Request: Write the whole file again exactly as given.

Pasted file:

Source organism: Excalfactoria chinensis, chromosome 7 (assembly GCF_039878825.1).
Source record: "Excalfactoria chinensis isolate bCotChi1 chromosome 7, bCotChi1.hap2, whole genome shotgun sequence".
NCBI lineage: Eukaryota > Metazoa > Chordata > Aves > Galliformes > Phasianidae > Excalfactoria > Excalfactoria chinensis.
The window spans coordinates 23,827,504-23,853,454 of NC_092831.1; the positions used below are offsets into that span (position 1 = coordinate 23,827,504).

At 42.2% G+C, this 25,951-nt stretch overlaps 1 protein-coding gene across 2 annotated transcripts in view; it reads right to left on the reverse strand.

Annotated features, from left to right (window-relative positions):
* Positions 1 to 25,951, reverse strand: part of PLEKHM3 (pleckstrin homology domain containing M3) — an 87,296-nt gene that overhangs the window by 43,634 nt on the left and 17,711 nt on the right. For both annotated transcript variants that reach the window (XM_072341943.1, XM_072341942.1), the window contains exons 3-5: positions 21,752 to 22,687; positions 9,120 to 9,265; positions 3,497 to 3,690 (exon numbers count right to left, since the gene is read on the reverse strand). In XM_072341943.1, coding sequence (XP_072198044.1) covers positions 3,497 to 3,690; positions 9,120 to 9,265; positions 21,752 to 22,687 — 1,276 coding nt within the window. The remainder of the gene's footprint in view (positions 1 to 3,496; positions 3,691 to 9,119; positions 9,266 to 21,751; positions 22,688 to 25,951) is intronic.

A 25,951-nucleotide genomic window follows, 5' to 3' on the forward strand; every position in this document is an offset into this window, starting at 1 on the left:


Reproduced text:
Source organism: Excalfactoria chinensis, chromosome 7 (assembly GCF_039878825.1).
Source record: "Excalfactoria chinensis isolate bCotChi1 chromosome 7, bCotChi1.hap2, whole genome shotgun sequence".
NCBI lineage: Eukaryota > Metazoa > Chordata > Aves > Galliformes > Phasianidae > Excalfactoria > Excalfactoria chinensis.
The window spans coordinates 23,827,504-23,853,454 of NC_092831.1; the positions used below are offsets into that span (position 1 = coordinate 23,827,504).

At 42.2% G+C, this 25,951-nt stretch overlaps 1 protein-coding gene across 2 annotated transcripts in view; it reads right to left on the reverse strand.

Annotated features, from left to right (window-relative positions):
* Positions 1 to 25,951, reverse strand: part of PLEKHM3 (pleckstrin homology domain containing M3) — an 87,296-nt gene that overhangs the window by 43,634 nt on the left and 17,711 nt on the right. For both annotated transcript variants that reach the window (XM_072341943.1, XM_072341942.1), the window contains exons 3-5: positions 21,752 to 22,687; positions 9,120 to 9,265; positions 3,497 to 3,690 (exon numbers count right to left, since the gene is read on the reverse strand). In XM_072341943.1, coding sequence (XP_072198044.1) covers positions 3,497 to 3,690; positions 9,120 to 9,265; positions 21,752 to 22,687 — 1,276 coding nt within the window. The remainder of the gene's footprint in view (positions 1 to 3,496; positions 3,691 to 9,119; positions 9,266 to 21,751; positions 22,688 to 25,951) is intronic.

A 25,951-nucleotide genomic window follows, 5' to 3' on the forward strand; every position in this document is an offset into this window, starting at 1 on the left: